More of a credo than a memoir, this collection of 42 essays is a distillation of one of Mexico’s best-known and beloved writers. At 76, Fuentes has set down his ruminations on a myriad of life’s greatest subjects. Arranged in a somewhat contrived "A-Z" order by topic (perhaps to imply he is dealing with all of life’s issues, including xenophobia, for "x"), Fuentes’s musings on "Amor," "Freedom, "God," "Cinema," "Kafka," and "Mexico," to name a few, mesh reason, politics, and passion. Others, from "Children" to "Silvia," offer deeply personal views into Fuentes’s life. In each short essay, he reveals his strong convictions about universal concepts—love, politics, religion, sex, and more.
Random House. 331 pages. $26.95. ISBN: 1400062462
"This I Believe is just the sort of book that mature readers like best—personal, idiosyncratic, packed with fresh anecdotes and illustrative quotations, digressive, lyrical, sexy, at once surprising and wise. … Again and again, there are sentences and paragraphs one reads, then rereads, then finally copies into a notebook." Michael Dirda
Los Angeles Times
"[T]he book is built like a Russian doll. Each successive chapter either enlightens or expands what has been said before or demonstrates a feeling or idea playing itself out in the author’s own experience. … [P]ut down the page-turner and dare to drink these full-bodied, red, shining words." Gioconda Belli
San Antonio Exp-News
"… a thinker’s book, an intellectual’s treatise, a tome for closet philosophers." Steve Bennett
San Jose Mercury News
"It’s a book to be taken down and dipped into whenever you want to immerse yourself in the kind of wisdom, derived from reflection upon wide experience of the world, that’s all too rare these days." Charles Matthews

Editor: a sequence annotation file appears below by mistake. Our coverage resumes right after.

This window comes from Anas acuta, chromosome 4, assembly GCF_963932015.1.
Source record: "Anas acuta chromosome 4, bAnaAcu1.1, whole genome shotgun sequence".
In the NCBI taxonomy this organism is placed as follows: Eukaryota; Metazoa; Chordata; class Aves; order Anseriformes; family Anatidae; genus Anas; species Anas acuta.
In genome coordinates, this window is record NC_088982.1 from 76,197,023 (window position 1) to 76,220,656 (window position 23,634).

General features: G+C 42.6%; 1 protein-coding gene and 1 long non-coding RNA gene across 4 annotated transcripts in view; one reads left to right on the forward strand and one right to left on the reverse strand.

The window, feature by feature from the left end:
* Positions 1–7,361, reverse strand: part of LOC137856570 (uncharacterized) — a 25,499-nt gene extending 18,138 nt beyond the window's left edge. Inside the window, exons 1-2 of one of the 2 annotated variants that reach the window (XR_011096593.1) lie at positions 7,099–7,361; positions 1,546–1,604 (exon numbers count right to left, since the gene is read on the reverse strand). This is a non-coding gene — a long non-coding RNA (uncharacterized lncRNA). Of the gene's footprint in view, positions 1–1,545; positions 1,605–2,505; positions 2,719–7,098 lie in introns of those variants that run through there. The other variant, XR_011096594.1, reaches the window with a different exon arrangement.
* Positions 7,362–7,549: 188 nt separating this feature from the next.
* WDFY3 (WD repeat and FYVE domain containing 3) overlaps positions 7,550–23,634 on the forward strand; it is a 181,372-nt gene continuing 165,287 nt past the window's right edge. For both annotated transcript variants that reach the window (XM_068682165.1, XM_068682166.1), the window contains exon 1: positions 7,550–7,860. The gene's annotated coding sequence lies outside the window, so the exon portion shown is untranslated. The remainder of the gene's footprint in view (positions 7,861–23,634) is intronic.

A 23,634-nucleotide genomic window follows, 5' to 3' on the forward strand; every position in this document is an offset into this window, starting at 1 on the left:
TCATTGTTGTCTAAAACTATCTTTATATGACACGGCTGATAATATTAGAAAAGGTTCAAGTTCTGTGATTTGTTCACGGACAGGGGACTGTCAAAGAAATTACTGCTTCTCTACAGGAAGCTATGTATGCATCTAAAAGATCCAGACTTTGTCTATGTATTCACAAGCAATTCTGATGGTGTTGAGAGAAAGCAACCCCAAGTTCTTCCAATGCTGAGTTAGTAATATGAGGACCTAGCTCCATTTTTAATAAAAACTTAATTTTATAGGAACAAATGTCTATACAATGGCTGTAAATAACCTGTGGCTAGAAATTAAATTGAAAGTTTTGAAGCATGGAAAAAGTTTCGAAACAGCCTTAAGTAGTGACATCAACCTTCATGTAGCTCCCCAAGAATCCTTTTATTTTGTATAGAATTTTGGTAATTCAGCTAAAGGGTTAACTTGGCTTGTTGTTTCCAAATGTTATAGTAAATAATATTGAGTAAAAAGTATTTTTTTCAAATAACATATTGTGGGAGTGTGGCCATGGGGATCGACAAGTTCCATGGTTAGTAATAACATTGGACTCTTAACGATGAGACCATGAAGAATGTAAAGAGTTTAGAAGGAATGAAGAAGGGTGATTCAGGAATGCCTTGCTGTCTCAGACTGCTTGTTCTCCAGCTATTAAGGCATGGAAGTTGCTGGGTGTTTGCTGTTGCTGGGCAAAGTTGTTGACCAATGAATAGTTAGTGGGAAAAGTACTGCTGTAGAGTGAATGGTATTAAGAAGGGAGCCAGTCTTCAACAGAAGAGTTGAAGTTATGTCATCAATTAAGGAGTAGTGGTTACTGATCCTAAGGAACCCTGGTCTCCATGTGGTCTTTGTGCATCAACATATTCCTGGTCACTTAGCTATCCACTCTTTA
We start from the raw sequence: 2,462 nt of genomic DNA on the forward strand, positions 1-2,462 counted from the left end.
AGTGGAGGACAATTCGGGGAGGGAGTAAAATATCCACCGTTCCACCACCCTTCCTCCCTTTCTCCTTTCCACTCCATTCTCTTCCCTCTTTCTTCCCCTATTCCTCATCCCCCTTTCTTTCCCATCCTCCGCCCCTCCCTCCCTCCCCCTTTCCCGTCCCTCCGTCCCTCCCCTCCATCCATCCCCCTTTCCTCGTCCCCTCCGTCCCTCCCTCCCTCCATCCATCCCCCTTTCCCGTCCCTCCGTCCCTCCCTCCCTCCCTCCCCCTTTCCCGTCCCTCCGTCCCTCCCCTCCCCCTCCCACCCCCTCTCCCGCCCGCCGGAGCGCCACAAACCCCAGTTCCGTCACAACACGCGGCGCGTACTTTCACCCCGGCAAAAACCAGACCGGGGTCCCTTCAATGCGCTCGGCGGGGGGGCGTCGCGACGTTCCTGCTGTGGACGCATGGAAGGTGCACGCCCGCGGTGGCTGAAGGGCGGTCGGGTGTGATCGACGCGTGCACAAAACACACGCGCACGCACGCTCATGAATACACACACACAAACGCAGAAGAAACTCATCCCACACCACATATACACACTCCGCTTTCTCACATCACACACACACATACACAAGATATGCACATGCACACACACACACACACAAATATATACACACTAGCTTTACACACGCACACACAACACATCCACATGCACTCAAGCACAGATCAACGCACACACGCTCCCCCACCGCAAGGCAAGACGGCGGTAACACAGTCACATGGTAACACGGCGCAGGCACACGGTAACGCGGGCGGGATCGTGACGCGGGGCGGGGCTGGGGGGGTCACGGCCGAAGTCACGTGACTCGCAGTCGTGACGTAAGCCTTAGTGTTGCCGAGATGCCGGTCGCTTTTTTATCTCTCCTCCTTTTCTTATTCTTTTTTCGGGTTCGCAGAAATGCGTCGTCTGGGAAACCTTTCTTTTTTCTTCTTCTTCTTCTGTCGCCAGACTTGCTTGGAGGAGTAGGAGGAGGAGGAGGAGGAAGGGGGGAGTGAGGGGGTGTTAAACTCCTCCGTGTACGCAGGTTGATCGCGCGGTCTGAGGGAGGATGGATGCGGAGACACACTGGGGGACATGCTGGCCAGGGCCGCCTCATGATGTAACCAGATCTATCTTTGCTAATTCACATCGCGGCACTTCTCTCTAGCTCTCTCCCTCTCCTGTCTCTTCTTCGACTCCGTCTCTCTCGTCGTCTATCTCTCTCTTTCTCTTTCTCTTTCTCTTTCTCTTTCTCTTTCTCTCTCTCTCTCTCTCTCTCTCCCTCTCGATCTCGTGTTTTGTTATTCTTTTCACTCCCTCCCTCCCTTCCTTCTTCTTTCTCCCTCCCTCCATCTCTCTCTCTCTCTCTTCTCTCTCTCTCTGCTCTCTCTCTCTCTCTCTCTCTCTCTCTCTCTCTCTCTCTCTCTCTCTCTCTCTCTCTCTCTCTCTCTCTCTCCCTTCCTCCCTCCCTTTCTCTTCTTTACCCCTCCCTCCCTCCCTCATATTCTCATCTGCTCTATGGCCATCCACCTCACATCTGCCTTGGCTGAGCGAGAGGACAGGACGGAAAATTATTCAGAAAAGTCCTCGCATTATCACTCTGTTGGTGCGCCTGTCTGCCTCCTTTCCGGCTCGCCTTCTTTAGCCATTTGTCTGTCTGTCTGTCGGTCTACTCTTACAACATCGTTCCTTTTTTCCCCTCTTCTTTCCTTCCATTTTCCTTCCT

"Essays on ‘Christ’ and ‘Wittgenstein’ have a dialectical vigor worthy of Pascal. … This I Believe is a bracing self-portrait by a great man of letters, and it projects, with honesty and courage, a profound joy in the life of the mind." Tom D’Evelyn
"Unreliable in detail, This I Believe is nevertheless remarkable in toto as the artistic, political and personal credo of one of Latin America’s pre-eminent intellectuals. … Much of the book reads like a series of position papers, on how to reconcile economic development with human rights, strengthen public education and reconstruct the left …" Steven G. Kellman
While critics praised the depth and breadth of Fuentes’s thinking, most acknowledged that This I Believe is a work for the serious reader, someone who has already considered deeply philosophical issues. At all turns, Fuentes challenges his readers—not only with personal inquiries into marriage, but also with forays into political topics including globalization and civic society. Many reviewers cited the essay titled "Urbanities," which recalls the distinctive roles cities played in Fuentes’s life (his father was a diplomat; he served as Mexican ambassador to France), as the loveliest in the volume. A few quibbled over some grandiloquent language and historical errors. Yet all agree that This I Believe is an intelligent, engaging work that warmly invites readers into Fuentes’s personal world of ideas.
Also by the Author
The Death of Artemio Cruz (1962): This masterpiece about modern Mexico and the lingering weight of its past established Fuentes as a key figure of the Latin American literary boom.